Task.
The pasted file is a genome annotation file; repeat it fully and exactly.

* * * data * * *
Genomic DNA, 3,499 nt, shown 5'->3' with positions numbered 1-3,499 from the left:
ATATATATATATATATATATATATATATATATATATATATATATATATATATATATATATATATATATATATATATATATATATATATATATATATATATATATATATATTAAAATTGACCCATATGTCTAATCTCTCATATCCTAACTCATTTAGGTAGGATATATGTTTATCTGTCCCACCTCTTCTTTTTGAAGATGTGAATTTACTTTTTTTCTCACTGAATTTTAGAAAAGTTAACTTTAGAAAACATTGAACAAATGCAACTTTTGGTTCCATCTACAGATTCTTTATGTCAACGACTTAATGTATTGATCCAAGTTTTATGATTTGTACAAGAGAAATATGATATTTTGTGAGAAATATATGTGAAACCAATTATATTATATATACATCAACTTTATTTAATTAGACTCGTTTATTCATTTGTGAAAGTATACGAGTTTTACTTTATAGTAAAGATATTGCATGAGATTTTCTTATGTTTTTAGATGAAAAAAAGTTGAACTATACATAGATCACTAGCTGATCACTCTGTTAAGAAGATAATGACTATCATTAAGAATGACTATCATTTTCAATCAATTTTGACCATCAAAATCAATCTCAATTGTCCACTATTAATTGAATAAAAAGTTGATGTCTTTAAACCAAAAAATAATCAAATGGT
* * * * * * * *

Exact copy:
Genomic DNA, 3,499 nt, shown 5'->3' with positions numbered 1-3,499 from the left:
ATATATATATATATATATATATATATATATATATATATATATATATATATATATATATATATATATATATATATATATATATATATATATATATATATATATATATATATTAAAATTGACCCATATGTCTAATCTCTCATATCCTAACTCATTTAGGTAGGATATATGTTTATCTGTCCCACCTCTTCTTTTTGAAGATGTGAATTTACTTTTTTTCTCACTGAATTTTAGAAAAGTTAACTTTAGAAAACATTGAACAAATGCAACTTTTGGTTCCATCTACAGATTCTTTATGTCAACGACTTAATGTATTGATCCAAGTTTTATGATTTGTACAAGAGAAATATGATATTTTGTGAGAAATATATGTGAAACCAATTATATTATATATACATCAACTTTATTTAATTAGACTCGTTTATTCATTTGTGAAAGTATACGAGTTTTACTTTATAGTAAAGATATTGCATGAGATTTTCTTATGTTTTTAGATGAAAAAAAGTTGAACTATACATAGATCACTAGCTGATCACTCTGTTAAGAAGATAATGACTATCATTAAGAATGACTATCATTTTCAATCAATTTTGACCATCAAAATCAATCTCAATTGTCCACTATTAATTGAATAAAAAGTTGATGTCTTTAAACCAAAAAATAATCAAATGGT